Yale University

Yzette Lanier, Ph.D.

Roles:
  • Assistant Professor, Nursing, New York University
  • Fellow, Research Education Institute for Diverse Scholars (REIDS)
Contact:
(212) 998-5803

Biography:

Dr. Lanier is a developmental psychologist whose research broadly centers on health promotion and disease prevention in communities of color, with a special focus on preventing HIV and STIs among African American adolescents. Using health equity and strengths-based lenses, her research seeks to understand how individual, social, and cultural factors influence adolescents’ sexual decision-making. Dr. Lanier’s current research examines how adolescent romantic relationships influence sexual behaviors. Her long-term goal is to develop effective developmentally-appropriate, culturally tailored interventions that promote healthy romantic relationships and protective sexual behaviors among adolescents.

Selected Publications:

  • Utsey, S.O., Bolden, M.A., Lanier, Y., & Williams III, O. (2007). Examining the role of culturespecific coping as a predictor of resilient outcomes in African Americans from high-risk urb an communities. Journal of Black Psychology, 33(1), 75-93.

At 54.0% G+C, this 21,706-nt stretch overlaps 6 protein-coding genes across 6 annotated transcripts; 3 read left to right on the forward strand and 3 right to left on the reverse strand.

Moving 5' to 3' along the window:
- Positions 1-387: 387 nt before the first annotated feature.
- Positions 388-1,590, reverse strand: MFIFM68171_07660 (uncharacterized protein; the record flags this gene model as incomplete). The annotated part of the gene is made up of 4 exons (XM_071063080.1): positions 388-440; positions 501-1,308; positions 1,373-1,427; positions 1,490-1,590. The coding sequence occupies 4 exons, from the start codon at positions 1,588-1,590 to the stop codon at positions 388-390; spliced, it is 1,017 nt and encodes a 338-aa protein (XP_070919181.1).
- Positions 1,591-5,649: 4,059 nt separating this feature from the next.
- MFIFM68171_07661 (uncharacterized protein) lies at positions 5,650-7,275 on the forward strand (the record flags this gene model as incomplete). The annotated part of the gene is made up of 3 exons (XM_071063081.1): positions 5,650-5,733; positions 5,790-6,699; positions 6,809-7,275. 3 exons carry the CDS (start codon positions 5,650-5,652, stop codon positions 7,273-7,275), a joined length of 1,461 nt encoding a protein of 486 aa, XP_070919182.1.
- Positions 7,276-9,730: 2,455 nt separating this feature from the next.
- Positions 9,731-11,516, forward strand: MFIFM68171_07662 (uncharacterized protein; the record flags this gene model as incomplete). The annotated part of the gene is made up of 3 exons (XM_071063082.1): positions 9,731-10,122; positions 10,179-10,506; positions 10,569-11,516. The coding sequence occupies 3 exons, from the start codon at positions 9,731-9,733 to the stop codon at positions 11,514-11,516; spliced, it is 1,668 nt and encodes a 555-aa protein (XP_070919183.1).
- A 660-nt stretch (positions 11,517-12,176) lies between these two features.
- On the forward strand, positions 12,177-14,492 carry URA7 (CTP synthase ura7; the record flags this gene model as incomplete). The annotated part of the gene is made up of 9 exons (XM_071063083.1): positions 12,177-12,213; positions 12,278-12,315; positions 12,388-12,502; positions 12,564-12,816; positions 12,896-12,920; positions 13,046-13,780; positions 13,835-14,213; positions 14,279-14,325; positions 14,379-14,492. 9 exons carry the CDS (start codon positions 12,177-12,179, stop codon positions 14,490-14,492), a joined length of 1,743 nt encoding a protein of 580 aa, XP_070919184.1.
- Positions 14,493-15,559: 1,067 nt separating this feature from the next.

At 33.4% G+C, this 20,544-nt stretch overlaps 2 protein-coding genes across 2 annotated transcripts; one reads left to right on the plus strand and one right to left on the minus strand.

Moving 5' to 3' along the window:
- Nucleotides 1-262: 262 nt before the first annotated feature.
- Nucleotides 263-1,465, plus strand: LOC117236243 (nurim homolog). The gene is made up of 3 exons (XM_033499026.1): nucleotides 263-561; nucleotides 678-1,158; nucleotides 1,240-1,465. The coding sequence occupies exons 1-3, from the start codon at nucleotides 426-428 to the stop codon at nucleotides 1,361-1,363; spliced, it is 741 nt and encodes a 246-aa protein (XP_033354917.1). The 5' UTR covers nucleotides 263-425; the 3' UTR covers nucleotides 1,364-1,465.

• Utsey, S.O., Bolden, M.A., Williams III, O., Lee, A.E., Lanier, Y., & Newsome, C. (2007). Spiritual well- being as a mediator of the relation between culture-specific coping and quality of life in a community sample of African Americans. Journal of Cross Cultural Psychology, 38(2), 123-136.

  • Utsey, S.O., Lanier, Y., Williams III, O., Bolden, M.A., Lee, A. (2006). Moderator effects of cognitive ability and social support on the relation between race-related stress and the quality of life in a community sample of African Americans. Cultural Diversity and Ethnic Minority Psychology, 12(2), 334-346.

Areas of Expertise:
  • Behavioral & epidemiological research examining HIV prevention in disproportionately affected populations
  • Identified determinants of HIV infection among Black women living in DC
  • Evaluated intervention tool developed to increase HIV testing in clinical settings with African American men